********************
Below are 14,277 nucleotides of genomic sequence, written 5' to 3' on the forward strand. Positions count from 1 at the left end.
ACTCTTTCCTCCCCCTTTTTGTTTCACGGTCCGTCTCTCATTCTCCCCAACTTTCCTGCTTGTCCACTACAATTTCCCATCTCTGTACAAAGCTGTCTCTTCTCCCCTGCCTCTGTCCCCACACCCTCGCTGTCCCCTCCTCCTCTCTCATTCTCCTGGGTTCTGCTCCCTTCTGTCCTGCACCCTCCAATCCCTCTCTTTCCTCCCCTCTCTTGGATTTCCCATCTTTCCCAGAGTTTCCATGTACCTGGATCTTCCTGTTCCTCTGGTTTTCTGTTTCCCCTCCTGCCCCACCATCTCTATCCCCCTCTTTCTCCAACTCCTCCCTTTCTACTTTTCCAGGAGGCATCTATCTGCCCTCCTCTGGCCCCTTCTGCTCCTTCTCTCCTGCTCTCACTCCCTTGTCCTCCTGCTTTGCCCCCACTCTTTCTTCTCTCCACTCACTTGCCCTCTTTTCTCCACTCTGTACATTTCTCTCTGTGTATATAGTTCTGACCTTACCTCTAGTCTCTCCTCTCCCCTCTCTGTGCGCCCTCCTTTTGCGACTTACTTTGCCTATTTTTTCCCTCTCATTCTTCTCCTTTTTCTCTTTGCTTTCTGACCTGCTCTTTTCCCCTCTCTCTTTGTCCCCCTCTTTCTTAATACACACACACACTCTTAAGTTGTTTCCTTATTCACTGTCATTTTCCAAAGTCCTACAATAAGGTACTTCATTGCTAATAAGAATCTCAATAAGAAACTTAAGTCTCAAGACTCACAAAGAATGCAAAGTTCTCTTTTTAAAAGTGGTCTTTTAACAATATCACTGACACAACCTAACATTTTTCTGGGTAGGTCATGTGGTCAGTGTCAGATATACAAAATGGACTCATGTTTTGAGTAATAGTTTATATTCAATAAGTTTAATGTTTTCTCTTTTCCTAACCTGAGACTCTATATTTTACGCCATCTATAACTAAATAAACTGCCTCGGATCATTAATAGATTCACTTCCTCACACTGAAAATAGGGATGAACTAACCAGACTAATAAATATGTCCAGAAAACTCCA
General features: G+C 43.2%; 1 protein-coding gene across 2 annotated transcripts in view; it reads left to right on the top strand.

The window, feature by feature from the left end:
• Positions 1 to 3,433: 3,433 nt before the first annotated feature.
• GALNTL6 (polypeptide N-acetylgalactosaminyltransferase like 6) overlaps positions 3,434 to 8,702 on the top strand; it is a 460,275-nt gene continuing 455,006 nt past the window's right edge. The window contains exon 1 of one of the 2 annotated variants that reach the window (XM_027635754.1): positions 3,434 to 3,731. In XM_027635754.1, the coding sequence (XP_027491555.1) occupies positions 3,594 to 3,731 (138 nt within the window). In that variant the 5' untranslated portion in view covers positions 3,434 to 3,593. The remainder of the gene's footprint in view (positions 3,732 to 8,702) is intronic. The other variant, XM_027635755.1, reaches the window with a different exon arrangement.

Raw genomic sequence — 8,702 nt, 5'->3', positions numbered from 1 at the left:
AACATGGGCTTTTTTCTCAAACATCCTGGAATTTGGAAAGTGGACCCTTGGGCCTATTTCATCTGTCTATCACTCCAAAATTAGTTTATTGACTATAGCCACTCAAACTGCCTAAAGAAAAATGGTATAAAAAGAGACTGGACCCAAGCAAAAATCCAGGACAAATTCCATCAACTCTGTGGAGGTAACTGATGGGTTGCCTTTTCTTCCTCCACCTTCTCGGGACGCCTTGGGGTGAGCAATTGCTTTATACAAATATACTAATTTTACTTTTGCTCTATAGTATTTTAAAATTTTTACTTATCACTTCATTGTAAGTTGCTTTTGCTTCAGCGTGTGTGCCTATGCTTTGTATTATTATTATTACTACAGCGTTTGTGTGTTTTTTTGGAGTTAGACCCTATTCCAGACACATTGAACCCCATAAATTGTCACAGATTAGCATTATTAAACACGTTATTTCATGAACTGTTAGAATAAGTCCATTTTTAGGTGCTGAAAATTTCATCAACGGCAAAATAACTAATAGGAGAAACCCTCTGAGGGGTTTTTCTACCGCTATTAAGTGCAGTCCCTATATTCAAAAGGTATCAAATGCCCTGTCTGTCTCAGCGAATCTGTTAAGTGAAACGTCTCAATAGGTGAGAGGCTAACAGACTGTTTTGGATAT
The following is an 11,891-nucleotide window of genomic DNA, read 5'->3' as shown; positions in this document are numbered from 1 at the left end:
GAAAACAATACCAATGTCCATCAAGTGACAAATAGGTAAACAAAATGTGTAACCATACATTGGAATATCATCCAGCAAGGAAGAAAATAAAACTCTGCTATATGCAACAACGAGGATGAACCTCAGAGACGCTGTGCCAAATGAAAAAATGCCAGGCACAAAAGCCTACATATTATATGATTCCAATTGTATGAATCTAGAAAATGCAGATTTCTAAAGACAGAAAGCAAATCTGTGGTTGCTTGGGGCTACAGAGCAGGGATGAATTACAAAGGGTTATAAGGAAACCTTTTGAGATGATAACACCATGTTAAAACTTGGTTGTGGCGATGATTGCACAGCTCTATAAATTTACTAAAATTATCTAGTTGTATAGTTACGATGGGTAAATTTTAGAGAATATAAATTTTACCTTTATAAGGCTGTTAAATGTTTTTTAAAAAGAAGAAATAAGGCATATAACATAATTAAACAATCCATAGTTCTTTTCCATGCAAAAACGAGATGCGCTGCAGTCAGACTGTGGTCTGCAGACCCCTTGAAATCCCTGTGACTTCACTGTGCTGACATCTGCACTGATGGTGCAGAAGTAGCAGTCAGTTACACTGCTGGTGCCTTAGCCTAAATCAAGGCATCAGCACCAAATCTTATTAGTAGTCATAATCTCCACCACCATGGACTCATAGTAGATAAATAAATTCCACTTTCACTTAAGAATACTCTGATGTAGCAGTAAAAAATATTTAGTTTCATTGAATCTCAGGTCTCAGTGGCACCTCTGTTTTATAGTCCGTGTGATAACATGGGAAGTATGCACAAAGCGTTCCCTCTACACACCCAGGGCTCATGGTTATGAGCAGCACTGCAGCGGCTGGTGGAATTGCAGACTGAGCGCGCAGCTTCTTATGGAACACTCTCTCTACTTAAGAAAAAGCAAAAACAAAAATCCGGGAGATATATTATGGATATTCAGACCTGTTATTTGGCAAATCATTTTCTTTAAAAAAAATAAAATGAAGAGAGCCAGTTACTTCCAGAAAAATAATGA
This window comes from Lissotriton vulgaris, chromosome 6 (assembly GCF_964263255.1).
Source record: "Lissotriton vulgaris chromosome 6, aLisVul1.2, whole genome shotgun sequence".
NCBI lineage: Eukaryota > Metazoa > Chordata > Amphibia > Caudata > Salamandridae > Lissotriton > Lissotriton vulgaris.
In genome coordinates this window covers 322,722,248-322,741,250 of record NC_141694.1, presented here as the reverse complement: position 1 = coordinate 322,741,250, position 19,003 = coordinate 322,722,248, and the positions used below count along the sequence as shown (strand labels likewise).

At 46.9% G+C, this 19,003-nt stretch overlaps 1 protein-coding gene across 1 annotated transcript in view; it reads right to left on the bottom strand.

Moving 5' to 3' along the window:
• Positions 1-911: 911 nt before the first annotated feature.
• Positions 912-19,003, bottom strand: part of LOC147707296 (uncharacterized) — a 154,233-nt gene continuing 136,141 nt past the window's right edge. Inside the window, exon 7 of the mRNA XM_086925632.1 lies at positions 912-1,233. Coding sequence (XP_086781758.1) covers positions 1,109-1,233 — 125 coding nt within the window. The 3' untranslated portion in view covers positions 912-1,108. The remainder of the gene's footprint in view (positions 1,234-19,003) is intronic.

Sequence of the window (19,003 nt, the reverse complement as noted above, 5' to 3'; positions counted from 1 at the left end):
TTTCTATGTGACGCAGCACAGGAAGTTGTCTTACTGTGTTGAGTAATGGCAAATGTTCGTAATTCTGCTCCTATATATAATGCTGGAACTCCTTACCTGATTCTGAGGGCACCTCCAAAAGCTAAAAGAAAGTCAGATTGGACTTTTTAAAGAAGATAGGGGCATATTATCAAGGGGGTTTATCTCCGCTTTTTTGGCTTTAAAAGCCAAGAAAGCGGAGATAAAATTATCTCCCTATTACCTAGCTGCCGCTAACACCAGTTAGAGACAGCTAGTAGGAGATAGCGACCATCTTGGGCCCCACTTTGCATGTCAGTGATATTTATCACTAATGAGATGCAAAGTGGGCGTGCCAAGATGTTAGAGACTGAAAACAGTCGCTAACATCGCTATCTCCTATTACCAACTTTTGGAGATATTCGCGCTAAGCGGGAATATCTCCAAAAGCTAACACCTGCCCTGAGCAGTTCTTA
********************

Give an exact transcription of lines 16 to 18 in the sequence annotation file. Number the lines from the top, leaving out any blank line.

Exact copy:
Moving 5' to 3' along the window:
• Positions 1-911: 911 nt before the first annotated feature.
• Positions 912-19,003, bottom strand: part of LOC147707296 (uncharacterized) — a 154,233-nt gene continuing 136,141 nt past the window's right edge. Inside the window, exon 7 of the mRNA XM_086925632.1 lies at positions 912-1,233. Coding sequence (XP_086781758.1) covers positions 1,109-1,233 — 125 coding nt within the window. The 3' untranslated portion in view covers positions 912-1,108. The remainder of the gene's footprint in view (positions 1,234-19,003) is intronic.